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COMM-1080 

FINAL PAPER 
“FORGIVENESS”​​ By Sonia Arias 
 

Overview 

“Blame keeps wounds open. Only forgiveness heals.” –Thomas S. Monson 

When someone hurts you, it’s normal to feel anger and pain. We didn’t choose to be hurt, 
but we can choose to forgive and let go of feelings of revenge and desires to retaliate. 
Forgiveness is a process that can be of great benefit for a human being. I chose to forgive 
and that decision helped me heal. Now I use what I learned about forgiveness in my 
personal life.  

 
 
 

Theory/Concept 

Forgiveness is a “cognitive process that consists of letting go of feelings of revenge and 


desires to retaliate.” It occurs when a person lets go of these feelings, and changes his or 
her thoughts about the transgression and the transgressor. (Cahn, Abigail, 2014) 

The process of forgiveness:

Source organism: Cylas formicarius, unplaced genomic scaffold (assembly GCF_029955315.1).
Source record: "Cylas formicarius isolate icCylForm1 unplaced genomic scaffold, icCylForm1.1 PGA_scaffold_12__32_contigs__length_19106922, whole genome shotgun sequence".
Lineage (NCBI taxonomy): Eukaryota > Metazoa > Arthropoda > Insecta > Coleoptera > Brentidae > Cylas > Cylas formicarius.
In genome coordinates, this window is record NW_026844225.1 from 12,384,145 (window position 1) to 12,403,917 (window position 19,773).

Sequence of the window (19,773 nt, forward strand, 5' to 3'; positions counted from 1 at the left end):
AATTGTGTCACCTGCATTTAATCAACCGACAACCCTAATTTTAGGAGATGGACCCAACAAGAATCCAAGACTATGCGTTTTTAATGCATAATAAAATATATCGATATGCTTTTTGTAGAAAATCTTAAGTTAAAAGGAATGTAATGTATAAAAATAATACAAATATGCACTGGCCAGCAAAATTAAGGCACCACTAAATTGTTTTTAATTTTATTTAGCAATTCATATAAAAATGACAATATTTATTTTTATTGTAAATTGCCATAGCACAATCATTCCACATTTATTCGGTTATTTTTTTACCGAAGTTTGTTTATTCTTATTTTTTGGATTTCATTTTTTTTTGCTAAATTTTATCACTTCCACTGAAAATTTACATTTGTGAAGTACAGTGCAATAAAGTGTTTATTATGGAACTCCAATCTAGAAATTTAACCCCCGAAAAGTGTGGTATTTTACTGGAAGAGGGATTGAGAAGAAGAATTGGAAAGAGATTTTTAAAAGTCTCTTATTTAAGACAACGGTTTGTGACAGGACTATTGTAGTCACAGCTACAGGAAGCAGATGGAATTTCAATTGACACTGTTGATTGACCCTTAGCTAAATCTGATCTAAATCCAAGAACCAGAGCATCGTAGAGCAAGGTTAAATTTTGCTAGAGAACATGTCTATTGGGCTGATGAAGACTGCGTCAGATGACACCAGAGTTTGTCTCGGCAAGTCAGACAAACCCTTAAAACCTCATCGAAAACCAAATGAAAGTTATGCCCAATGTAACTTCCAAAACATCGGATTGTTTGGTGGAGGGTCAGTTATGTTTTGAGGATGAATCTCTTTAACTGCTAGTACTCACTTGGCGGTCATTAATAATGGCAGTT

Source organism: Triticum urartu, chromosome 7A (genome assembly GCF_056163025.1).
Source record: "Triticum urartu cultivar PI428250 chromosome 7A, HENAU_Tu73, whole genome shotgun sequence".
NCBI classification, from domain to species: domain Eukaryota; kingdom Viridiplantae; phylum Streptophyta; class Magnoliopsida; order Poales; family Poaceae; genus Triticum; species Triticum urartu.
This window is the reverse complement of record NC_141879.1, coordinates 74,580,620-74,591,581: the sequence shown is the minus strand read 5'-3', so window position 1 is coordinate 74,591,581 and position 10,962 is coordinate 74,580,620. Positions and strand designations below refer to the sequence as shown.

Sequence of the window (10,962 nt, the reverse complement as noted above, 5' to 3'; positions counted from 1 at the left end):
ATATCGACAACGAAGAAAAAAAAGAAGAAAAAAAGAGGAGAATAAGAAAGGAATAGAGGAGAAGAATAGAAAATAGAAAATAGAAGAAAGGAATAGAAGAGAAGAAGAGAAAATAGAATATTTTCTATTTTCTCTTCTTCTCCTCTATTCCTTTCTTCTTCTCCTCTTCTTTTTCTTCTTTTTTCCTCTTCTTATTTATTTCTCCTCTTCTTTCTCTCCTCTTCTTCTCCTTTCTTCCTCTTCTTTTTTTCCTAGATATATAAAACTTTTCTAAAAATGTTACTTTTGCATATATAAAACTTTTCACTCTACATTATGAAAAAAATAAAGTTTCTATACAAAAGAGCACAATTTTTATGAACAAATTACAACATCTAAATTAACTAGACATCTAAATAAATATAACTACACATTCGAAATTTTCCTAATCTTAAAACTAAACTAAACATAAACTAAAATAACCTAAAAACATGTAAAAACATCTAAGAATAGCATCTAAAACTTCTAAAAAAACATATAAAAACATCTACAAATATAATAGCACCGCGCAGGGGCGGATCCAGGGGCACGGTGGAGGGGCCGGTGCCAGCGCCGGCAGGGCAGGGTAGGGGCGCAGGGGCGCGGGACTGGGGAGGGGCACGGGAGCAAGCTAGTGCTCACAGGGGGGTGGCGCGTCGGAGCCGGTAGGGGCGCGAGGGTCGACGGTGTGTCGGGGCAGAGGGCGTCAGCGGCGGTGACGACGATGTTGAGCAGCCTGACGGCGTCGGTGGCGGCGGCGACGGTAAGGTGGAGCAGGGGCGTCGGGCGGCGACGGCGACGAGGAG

● It starts by acknowledging how the other person hurts you and allowing yourself to 
experience anger. 
● You move on from the “victim” stage and if possible, find people to support you in 
this process. 
● Try to see the other person as human being, just like you or me, and then try to see 
yourself as a human being capable of making mistakes and hurt others.  
● What did you learn from the situation? Try to switch from a negative view to a 
positive view of the same event. 1  

The benefits of forgiveness: 

● Holding onto grief and hurt is psychologically unhealthy. 


● Forgiveness is linked to both mental and physical benefits. It has been effective in 
reducing depression and anxiety, and raising self-esteem. 
● The process of forgiving oneself is different than the process of forgiving others. 
People who are unable to forgive themselves have higher levels of loneliness.  
● Learning forgiveness towards both others and self is an important skill. 2  

Multi-Facets of Forgiveness: 

● Giving up the need for revenge 


● Absolving the guilty party of responsibility 
● Forgetting negative offense-relevant characteristics of an offender